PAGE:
Animal Room Expansion
Fosdick & Hilmer provided overall project management and engineering services for design of mechanical, electrical, plumbing, fire protection, IT and automation systems related to this 520,000 GSF, 9-story, medical research facility.
Flexibility was a key driver in the new research facility at Cincinnati Children’s, which includes both wet and dry laboratory space. Upper floors, where the dry labs are located, were designed for cost effective modification of the essential M/E/P/FP and automation systems in the future for conversion into vivarium space. The building layout also allows for one final addition to the south, while the lab space was designed to be modular in order to meet future needs.
Research programs housed in the tower include:
- Molecular Immunology
- Developmental Biology
- Molecular Cardiovascular Biology
- Pulmonary Biology
- Infectious Diseases
- Human Genetics
- General and Community Pediatrics
- Nursing Research
- Clinical Investigation Program
- Clinical Trials Office
- Health Policy and Clinical Effectiveness
- Emergency Medicine
- Imaging Research Center
- Clinical Epidemiology
- Pediatric Informatics
- Renovation of an occupied building.
- All animal facilities comply with AAALAC guidelines. [all animal facilities have received AAALAC accreditation]
- All animal facilities comply with guidance, policies and regulations established by NIH’s Office of Laboratory Animal Welfare, including NIH Grants Policy Statement.
- All animal facilities comply with ILAR’s Guide for the Care and Use of Laboratory Animals.
- All animal facilities comply with PHS’s Policy on Humane Care and Use of Laboratory Animals.
- Vivarium construction meets biosafety practice and policy established in CDC/NIH’s publication Biosafety in Microbiological and Biomedical Laboratories.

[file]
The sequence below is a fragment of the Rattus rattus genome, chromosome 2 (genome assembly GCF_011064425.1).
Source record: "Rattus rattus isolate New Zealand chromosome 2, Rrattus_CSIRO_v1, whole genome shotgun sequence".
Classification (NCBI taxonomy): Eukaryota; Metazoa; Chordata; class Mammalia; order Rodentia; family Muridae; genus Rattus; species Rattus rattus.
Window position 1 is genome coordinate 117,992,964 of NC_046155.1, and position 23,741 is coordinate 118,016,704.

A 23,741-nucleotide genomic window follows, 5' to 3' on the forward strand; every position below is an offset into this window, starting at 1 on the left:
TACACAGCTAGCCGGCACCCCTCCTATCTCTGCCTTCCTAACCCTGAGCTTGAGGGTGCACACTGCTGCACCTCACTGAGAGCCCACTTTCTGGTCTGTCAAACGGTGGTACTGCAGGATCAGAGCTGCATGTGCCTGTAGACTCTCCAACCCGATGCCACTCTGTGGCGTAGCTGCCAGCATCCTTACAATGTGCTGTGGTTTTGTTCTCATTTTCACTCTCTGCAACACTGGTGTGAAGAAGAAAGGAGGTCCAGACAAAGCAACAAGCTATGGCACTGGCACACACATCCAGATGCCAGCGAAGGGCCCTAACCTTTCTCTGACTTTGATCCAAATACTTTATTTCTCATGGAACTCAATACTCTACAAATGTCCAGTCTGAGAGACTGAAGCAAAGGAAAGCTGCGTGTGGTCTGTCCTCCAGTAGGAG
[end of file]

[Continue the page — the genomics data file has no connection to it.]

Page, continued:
- Vivarium construction meets CDC/NIH requirements for Animal Biological Safety Level 1 and 2 (ABSL-1 & ABSL-2).
- Individually ventilated cages using modular animal cage systems (MACS).
- Laboratory drug processing areas comply with cGMP (21 CFR 58) Good Laboratory Practice for Nonclinical Laboratory Studies and with cGMP (21 CFR 312) Guidance for Industry for Phase 1 Investigational Drugs.
- Digital control systems to precisely maintain air pressurization differences between spaces and the independent temperature requirements of each laboratory and office.
- IT systems allowing quick access and retrieval of critical information for effective colony and facility management.
- Wireless access at all locations in the building to enable improvements in education, quality and the overall patient care experience.
- Energy efficient cage wash facilities.
- Construction phase planning was provided to facilitate the existing building’s operations, as well as those of the surrounding buildings, throughout the construction period.
- Sustainable design features were added when allowed within the project budget.
- Natural light was prioritized on all floors
- Occupancy sensors are installed in every space to control the lighting, HVAC supply air flow, and lab hood exhaust air flow.
- Propylene glycol water loop recovers sensible energy from the exhaust air and transfer it to the supply air.